1.21 What is an audit? Required If an audit is none of the above, what is an audit designed to achieve? The primary objective of an audit is to express an opinion as to whether the financial report is prepared, in all material respects, in accordance with an identified financial reporting framework. An auditor is setting out to achieve enhanced credibility of information disclosed to increase reliability for the users of the financial statements. A definition from the Committee on Basic Auditing is as follows: A systematic process of objectively obtaining and evaluating evidence regarding assertions about economic actions and events to ascertain the degree of correspondence between those assertions and established criteria and communicating the results to interested users. The auditor only considers going concern to the extent that it is met so that the accounts can be prepared on a going concern basis. The auditor (unlike the directors) makes no positive assertion about the going concern of the company.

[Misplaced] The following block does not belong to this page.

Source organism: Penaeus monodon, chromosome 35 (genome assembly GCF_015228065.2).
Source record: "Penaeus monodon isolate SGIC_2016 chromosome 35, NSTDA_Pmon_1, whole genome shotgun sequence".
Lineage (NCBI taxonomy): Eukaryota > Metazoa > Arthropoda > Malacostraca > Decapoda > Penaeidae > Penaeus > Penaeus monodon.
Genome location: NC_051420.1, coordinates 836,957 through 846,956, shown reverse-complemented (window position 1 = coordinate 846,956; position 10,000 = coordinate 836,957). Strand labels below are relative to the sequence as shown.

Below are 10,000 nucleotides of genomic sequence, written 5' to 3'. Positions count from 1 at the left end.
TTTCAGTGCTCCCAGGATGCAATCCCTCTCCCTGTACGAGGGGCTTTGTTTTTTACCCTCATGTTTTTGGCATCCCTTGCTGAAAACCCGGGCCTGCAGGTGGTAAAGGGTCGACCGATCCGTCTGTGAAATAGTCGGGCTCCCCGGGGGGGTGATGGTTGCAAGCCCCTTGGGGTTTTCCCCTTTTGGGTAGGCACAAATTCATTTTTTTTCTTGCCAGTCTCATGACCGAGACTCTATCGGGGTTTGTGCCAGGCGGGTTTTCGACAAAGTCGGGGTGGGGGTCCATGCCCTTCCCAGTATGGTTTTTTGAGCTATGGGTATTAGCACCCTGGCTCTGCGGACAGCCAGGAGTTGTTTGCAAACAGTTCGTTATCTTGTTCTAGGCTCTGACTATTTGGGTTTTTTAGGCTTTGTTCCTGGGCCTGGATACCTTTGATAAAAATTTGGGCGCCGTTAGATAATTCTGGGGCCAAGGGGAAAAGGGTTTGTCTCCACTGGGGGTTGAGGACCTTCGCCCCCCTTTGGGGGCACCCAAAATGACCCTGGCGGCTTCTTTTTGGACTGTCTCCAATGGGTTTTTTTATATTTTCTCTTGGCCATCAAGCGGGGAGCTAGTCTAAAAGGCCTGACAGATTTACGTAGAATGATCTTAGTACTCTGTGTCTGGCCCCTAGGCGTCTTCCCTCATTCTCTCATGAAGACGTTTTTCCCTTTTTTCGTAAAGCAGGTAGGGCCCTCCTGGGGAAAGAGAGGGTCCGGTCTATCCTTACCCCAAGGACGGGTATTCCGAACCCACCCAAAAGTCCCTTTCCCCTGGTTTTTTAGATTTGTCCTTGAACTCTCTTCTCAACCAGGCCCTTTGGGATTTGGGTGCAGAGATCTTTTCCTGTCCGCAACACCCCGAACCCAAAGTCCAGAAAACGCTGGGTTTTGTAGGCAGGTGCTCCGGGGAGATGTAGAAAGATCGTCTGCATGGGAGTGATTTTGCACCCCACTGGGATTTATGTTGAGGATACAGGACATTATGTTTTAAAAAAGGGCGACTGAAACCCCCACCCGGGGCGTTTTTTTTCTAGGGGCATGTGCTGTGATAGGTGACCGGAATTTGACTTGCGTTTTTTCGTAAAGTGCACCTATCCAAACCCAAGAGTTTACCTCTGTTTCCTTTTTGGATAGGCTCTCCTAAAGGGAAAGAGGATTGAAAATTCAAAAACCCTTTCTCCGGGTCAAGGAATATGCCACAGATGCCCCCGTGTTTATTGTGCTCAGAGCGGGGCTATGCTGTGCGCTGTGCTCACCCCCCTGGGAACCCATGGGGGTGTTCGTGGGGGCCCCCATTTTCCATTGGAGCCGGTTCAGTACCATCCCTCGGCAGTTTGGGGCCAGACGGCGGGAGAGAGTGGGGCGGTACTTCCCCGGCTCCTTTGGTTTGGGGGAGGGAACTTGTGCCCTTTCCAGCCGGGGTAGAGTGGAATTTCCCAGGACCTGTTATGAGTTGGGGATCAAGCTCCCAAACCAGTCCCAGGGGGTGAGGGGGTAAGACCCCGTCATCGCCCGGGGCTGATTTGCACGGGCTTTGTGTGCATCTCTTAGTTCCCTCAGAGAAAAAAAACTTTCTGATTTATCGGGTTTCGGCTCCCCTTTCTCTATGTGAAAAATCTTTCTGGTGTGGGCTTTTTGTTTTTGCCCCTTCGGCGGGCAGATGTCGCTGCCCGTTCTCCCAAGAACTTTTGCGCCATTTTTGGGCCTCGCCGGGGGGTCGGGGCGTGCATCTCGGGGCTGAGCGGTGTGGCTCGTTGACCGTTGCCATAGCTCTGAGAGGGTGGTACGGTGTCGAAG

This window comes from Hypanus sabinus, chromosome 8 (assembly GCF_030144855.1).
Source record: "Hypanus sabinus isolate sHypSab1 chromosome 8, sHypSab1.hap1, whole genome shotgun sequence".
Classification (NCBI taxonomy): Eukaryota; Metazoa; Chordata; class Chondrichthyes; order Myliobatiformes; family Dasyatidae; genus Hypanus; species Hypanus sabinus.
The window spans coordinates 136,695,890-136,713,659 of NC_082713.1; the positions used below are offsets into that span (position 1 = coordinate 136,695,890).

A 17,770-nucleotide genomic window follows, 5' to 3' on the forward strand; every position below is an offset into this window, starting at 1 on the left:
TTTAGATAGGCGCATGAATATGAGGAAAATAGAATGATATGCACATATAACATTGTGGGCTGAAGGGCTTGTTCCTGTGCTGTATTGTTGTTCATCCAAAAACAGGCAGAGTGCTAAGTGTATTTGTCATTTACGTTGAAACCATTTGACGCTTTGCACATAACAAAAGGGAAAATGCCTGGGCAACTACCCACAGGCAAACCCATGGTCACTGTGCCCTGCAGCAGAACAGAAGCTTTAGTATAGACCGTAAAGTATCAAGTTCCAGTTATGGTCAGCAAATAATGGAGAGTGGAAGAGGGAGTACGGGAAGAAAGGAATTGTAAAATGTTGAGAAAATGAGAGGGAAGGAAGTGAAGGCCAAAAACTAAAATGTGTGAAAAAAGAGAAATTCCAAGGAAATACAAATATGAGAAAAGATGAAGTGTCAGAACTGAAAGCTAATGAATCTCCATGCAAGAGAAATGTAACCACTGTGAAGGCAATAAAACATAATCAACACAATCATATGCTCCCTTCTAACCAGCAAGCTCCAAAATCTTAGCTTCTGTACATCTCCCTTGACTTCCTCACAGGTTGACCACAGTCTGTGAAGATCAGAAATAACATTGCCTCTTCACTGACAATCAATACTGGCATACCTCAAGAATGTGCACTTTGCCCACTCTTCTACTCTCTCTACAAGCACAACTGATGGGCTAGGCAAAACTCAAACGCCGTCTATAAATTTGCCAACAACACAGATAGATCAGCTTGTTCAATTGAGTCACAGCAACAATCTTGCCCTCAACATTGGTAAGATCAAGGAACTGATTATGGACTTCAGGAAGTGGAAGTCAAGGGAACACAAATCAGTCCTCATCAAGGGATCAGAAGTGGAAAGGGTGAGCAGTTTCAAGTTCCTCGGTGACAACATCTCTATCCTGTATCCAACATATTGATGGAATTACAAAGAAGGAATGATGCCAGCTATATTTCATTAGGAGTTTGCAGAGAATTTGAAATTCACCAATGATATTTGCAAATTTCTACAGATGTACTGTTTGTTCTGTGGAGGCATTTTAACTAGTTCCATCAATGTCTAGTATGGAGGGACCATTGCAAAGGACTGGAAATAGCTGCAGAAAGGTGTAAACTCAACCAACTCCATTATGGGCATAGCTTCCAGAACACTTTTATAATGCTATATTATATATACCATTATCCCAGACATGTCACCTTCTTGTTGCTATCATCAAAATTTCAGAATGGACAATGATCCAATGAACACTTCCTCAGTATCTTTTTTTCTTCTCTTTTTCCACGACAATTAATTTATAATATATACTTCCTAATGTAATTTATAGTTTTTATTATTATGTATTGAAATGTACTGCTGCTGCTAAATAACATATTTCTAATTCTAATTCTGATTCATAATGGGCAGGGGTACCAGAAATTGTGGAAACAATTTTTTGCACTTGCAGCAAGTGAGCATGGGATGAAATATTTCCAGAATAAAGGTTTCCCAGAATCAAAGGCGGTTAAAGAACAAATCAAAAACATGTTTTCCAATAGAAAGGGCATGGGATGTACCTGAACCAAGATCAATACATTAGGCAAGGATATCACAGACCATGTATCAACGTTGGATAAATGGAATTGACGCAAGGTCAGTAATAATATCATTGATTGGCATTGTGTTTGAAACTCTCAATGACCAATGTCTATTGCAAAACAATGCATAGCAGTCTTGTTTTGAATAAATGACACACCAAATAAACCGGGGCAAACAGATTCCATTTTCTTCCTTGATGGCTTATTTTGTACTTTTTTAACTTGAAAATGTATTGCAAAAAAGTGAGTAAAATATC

1.22 Level of assurance Required (a) Why is it impossible for an auditor to provide absolute assurance regarding subject matter on which they express their opinion? (b) Explain what type of assurance an auditor should provide in a financial statement audit. (a) It is impossible for the auditor to provide absolute assurance because there are so many judgements in the audit process. The auditor makes a judgement about the risks of material misstatement and then designs procedures accordingly. These procedures use sampling (discussed later in the text) which will always provide some sort of error rate. Even if there was no constraint on cost or time the auditor could not provide absolute assurance because he or she may misinterpret evidence and because there are so many account balances that are the product of significant professional judgement. (b) The auditor is required to and should provide a high level of assurance in a financial statement audit